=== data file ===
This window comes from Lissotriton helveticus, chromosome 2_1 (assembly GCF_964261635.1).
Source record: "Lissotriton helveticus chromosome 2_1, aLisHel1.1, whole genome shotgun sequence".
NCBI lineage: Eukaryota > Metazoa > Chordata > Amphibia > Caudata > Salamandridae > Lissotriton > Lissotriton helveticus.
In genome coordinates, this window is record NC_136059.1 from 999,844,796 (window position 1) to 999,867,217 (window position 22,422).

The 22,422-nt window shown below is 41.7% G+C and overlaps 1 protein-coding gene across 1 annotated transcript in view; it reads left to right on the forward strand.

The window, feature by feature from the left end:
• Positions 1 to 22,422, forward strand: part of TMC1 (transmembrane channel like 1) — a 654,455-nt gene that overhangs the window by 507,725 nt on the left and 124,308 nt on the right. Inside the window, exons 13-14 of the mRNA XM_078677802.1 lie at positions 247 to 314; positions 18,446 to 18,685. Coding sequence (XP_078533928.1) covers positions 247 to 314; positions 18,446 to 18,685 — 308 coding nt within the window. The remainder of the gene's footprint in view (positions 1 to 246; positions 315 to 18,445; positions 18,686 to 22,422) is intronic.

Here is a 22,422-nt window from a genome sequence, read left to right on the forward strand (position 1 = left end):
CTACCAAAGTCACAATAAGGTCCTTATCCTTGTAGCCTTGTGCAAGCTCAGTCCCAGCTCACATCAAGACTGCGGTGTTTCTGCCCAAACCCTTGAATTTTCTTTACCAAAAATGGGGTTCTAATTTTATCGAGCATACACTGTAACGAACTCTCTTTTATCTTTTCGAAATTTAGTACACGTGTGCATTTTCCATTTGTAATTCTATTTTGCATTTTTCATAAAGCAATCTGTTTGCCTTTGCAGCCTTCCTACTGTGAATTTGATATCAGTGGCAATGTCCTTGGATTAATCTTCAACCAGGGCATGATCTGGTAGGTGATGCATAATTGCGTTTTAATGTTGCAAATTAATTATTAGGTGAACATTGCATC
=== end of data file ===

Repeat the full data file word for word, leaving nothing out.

This window comes from Lissotriton helveticus, chromosome 2_1 (assembly GCF_964261635.1).
Source record: "Lissotriton helveticus chromosome 2_1, aLisHel1.1, whole genome shotgun sequence".
NCBI lineage: Eukaryota > Metazoa > Chordata > Amphibia > Caudata > Salamandridae > Lissotriton > Lissotriton helveticus.
In genome coordinates, this window is record NC_136059.1 from 999,844,796 (window position 1) to 999,867,217 (window position 22,422).

The 22,422-nt window shown below is 41.7% G+C and overlaps 1 protein-coding gene across 1 annotated transcript in view; it reads left to right on the forward strand.

The window, feature by feature from the left end:
• Positions 1 to 22,422, forward strand: part of TMC1 (transmembrane channel like 1) — a 654,455-nt gene that overhangs the window by 507,725 nt on the left and 124,308 nt on the right. Inside the window, exons 13-14 of the mRNA XM_078677802.1 lie at positions 247 to 314; positions 18,446 to 18,685. Coding sequence (XP_078533928.1) covers positions 247 to 314; positions 18,446 to 18,685 — 308 coding nt within the window. The remainder of the gene's footprint in view (positions 1 to 246; positions 315 to 18,445; positions 18,686 to 22,422) is intronic.

Here is a 22,422-nt window from a genome sequence, read left to right on the forward strand (position 1 = left end):
CTACCAAAGTCACAATAAGGTCCTTATCCTTGTAGCCTTGTGCAAGCTCAGTCCCAGCTCACATCAAGACTGCGGTGTTTCTGCCCAAACCCTTGAATTTTCTTTACCAAAAATGGGGTTCTAATTTTATCGAGCATACACTGTAACGAACTCTCTTTTATCTTTTCGAAATTTAGTACACGTGTGCATTTTCCATTTGTAATTCTATTTTGCATTTTTCATAAAGCAATCTGTTTGCCTTTGCAGCCTTCCTACTGTGAATTTGATATCAGTGGCAATGTCCTTGGATTAATCTTCAACCAGGGCATGATCTGGTAGGTGATGCATAATTGCGTTTTAATGTTGCAAATTAATTATTAGGTGAACATTGCATC